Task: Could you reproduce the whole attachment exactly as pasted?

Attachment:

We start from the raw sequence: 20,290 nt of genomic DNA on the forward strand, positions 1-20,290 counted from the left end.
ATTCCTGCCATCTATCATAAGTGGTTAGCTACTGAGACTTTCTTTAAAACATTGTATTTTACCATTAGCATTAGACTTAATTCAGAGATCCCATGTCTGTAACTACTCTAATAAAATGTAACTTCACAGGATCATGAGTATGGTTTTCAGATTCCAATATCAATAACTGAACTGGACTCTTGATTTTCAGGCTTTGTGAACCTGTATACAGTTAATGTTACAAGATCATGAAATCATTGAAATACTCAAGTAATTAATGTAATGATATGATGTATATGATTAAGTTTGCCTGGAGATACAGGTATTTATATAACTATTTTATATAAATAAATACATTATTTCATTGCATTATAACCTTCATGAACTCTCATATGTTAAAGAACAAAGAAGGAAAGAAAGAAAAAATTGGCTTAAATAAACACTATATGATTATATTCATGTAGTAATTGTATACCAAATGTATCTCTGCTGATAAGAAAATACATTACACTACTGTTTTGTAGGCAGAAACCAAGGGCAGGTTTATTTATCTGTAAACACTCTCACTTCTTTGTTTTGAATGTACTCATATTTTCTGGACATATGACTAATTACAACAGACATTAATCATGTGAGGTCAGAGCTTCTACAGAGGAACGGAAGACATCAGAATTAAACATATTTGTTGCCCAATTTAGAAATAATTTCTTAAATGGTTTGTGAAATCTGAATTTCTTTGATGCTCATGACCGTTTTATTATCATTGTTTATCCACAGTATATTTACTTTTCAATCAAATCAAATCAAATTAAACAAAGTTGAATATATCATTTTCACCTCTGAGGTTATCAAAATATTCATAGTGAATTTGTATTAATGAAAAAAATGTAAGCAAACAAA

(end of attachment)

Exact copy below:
We start from the raw sequence: 20,290 nt of genomic DNA on the forward strand, positions 1-20,290 counted from the left end.
ATTCCTGCCATCTATCATAAGTGGTTAGCTACTGAGACTTTCTTTAAAACATTGTATTTTACCATTAGCATTAGACTTAATTCAGAGATCCCATGTCTGTAACTACTCTAATAAAATGTAACTTCACAGGATCATGAGTATGGTTTTCAGATTCCAATATCAATAACTGAACTGGACTCTTGATTTTCAGGCTTTGTGAACCTGTATACAGTTAATGTTACAAGATCATGAAATCATTGAAATACTCAAGTAATTAATGTAATGATATGATGTATATGATTAAGTTTGCCTGGAGATACAGGTATTTATATAACTATTTTATATAAATAAATACATTATTTCATTGCATTATAACCTTCATGAACTCTCATATGTTAAAGAACAAAGAAGGAAAGAAAGAAAAAATTGGCTTAAATAAACACTATATGATTATATTCATGTAGTAATTGTATACCAAATGTATCTCTGCTGATAAGAAAATACATTACACTACTGTTTTGTAGGCAGAAACCAAGGGCAGGTTTATTTATCTGTAAACACTCTCACTTCTTTGTTTTGAATGTACTCATATTTTCTGGACATATGACTAATTACAACAGACATTAATCATGTGAGGTCAGAGCTTCTACAGAGGAACGGAAGACATCAGAATTAAACATATTTGTTGCCCAATTTAGAAATAATTTCTTAAATGGTTTGTGAAATCTGAATTTCTTTGATGCTCATGACCGTTTTATTATCATTGTTTATCCACAGTATATTTACTTTTCAATCAAATCAAATCAAATTAAACAAAGTTGAATATATCATTTTCACCTCTGAGGTTATCAAAATATTCATAGTGAATTTGTATTAATGAAAAAAATGTAAGCAAACAAA